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Uber drivers in Europe are suing for access to more of the personal data the company collects on them, as permitted by the EU’s General Data Protection Regulation (GDPR), including information on “profiling and automated decision-making.”

The union representing the drivers said they’re seeking to gain a deeper understanding of the algorithms that underpin Uber’s “automated decision-making” system. This level of transparency, the union said, is needed to establish the level of “management control” Uber exerts on its drivers, allow them to calculate their true wages and benchmark themselves against other drivers, and help them build “collective bargaining power.”

The action, which has been filed in the District Court of Amsterdam, where Uber’s European HQ is located, was initiated by four U.K.-based drivers with the backing of the App Drivers & Couriers Union (ADCU), a trade union for drivers and couriers who work for app-based companies like Uber in the U.K.

Profile data

The group alleges that Uber withholds key information from drivers, particularly metrics it uses to monitor their performance, such as late arrivals, canceled rides, inappropriate behavior, and attitude issues. This secret performance-related profile data, the plaintiffs argue, is what enables Uber to exert “management control” over drivers.


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Uber has faced legal battles around the world for classifying drivers as self-employed independent contractors. As it happens, the company is due back in the U.K. Supreme Court this week to appeal a landmark 2016 ruling that declared Uber drivers should effectively be classed as employees, meaning they would receive paid holidays, rest breaks, the national minimum wage, and more.

A pivotal argument in many of these cases is the lack of control drivers have over their own “businesses” — drivers can’t set or negotiate prices with riders and are tethered to Uber’s terms and conditions. Demonstrating the level of “management control” Uber has over its drivers will help create a clearer picture of the “employment relationship.” In other words, if drivers really are in charge of their own livelihoods, Uber should have minimal control over their affairs. More than that, if courts increasingly agree Uber drivers should be classed as workers, the company should arguably be more transparent about the information it uses to assess drivers and whether such policies are being applied evenly and fairly across the board.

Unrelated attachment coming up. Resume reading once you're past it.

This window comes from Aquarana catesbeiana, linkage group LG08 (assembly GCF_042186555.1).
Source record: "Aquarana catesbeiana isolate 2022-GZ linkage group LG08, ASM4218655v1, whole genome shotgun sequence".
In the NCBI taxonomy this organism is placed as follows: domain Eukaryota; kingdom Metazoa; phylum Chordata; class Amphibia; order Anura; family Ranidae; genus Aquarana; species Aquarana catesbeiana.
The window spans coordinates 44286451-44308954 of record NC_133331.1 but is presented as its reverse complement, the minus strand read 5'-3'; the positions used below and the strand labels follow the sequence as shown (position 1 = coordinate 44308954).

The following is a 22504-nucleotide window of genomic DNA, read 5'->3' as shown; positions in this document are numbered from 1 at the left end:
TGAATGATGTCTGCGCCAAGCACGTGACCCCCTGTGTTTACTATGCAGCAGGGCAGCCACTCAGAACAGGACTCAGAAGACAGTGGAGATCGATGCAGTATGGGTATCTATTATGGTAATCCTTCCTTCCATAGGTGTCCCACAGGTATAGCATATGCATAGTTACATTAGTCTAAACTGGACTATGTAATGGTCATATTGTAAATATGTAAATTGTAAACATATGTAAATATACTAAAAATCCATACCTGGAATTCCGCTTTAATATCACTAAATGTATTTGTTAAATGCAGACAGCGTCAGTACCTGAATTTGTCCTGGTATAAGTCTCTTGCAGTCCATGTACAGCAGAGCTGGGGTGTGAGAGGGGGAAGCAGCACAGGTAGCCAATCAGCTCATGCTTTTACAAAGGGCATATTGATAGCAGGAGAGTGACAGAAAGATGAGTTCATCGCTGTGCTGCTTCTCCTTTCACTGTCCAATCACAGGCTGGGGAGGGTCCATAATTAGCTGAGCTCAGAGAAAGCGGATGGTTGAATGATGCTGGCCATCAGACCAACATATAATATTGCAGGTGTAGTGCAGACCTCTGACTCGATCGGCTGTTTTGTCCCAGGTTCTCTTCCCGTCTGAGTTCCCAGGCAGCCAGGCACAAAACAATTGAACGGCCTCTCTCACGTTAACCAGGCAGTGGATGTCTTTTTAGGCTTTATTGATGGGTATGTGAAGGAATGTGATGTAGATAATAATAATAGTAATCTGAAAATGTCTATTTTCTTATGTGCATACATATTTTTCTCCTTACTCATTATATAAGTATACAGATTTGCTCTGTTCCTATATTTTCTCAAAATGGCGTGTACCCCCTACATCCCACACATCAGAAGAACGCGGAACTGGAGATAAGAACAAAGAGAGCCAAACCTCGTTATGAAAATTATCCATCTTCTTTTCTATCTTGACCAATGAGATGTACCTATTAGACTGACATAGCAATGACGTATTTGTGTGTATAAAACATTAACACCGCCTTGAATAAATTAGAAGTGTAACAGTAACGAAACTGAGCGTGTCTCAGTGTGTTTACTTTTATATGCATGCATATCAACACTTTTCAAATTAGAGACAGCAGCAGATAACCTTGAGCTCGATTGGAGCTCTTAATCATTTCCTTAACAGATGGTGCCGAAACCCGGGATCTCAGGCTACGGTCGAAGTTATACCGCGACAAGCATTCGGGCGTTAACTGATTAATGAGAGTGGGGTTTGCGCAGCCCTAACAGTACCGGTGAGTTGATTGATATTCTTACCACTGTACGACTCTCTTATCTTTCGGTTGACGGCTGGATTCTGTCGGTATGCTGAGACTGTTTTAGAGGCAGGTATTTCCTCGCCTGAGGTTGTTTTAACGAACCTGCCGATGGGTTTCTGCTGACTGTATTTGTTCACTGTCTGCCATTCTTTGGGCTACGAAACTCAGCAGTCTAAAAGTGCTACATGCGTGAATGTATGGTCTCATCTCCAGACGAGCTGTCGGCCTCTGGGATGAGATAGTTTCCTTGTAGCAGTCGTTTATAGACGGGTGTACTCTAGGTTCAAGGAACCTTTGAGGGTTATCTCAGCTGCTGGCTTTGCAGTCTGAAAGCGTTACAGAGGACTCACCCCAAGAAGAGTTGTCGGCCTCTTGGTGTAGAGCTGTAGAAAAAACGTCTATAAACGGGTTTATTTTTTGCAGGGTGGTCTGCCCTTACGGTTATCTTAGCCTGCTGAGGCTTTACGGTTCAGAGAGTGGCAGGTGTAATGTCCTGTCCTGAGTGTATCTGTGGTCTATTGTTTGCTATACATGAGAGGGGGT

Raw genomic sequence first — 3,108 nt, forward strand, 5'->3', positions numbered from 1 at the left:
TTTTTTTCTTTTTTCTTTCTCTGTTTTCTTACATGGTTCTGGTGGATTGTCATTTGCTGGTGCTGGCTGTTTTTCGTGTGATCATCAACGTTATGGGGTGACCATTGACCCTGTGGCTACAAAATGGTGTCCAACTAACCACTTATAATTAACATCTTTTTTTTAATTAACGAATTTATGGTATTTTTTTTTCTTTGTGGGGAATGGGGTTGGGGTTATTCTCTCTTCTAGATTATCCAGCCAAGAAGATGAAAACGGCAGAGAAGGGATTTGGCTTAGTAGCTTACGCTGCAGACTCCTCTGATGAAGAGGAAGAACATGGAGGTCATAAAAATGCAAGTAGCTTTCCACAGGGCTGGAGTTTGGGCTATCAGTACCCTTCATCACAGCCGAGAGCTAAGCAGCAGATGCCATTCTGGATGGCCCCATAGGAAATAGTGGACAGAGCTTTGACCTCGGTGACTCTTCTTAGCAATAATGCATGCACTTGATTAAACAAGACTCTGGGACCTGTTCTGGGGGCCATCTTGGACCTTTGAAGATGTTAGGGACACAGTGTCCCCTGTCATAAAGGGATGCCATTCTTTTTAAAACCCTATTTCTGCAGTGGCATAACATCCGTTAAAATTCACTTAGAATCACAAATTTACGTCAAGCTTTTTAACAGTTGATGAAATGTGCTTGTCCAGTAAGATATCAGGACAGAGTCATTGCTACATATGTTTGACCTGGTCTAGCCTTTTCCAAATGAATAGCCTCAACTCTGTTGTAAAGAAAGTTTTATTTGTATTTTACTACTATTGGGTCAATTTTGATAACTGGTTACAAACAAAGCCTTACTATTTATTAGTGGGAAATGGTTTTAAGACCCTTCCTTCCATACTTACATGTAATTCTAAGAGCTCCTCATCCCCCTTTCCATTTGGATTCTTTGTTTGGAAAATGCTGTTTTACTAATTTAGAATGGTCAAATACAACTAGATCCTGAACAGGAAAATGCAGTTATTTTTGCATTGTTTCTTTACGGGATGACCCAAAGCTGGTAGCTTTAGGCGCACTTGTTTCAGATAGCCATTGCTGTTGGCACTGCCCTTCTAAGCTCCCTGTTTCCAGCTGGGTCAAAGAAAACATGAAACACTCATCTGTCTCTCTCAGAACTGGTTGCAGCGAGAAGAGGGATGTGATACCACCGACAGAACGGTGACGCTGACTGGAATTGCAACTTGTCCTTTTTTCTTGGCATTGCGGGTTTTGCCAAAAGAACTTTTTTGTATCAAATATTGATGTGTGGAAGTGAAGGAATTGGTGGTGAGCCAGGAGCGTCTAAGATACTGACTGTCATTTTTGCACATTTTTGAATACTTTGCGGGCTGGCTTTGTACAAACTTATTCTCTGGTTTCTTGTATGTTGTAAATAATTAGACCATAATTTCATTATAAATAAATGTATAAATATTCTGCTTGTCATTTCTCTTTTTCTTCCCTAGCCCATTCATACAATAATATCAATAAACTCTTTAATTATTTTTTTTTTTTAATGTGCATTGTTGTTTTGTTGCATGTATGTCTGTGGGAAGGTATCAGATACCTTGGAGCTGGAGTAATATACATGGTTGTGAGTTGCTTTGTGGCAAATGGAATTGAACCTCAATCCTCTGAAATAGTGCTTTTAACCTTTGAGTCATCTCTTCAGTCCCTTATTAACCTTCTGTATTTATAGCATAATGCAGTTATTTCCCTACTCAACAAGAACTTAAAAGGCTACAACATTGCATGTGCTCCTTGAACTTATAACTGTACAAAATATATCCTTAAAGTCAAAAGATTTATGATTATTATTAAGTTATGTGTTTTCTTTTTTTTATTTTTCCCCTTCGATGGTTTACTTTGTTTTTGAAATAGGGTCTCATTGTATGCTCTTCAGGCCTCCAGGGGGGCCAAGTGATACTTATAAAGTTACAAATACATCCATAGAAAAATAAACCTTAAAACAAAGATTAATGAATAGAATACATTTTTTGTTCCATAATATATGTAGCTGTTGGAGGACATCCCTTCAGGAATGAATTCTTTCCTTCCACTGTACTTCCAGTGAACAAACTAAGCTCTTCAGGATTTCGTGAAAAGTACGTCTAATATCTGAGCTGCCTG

Uber’s data could hold answers to a number of ongoing questions. For example, Uber drivers’ accounts are automatically deactivated when their rating falls below 4.4 (out of 5), so gaining access to profile data around ethnicity could help establish whether drivers from certain backgrounds are more likely to be rated down by passengers. The Amsterdam court filing notes:

To determine whether there is discrimination or unequal treatment, drivers need access to the calculation of their rating in the Uber Driver App, the variance over time, and the variance with respect to others.

This isn’t just about the four drivers in question — the broader aim is to build a comprehensive “data trust” to help drivers and other workers in the information economy attain more collective bargaining power. To achieve this, the ADCU said it’s working with a nonprofit called Worker Info Exchange (WIE). “The drivers will ask the court to order Uber to respect their right to port personal data directly from Uber to their union’s fledgling data trust,” a statement reads.

An Uber spokesperson told VentureBeat the company “works hard” to comply with GDPR data requests but can’t always provide requested information.

“We will give explanations when we cannot provide certain data, such as when it doesn’t exist or disclosing it would infringe on the rights of another person under GDPR,” the spokesperson said. “Under the law, individuals have the right to escalate their concerns by contacting Uber’s Data Protection Officer or their national data protection authority for additional review.”

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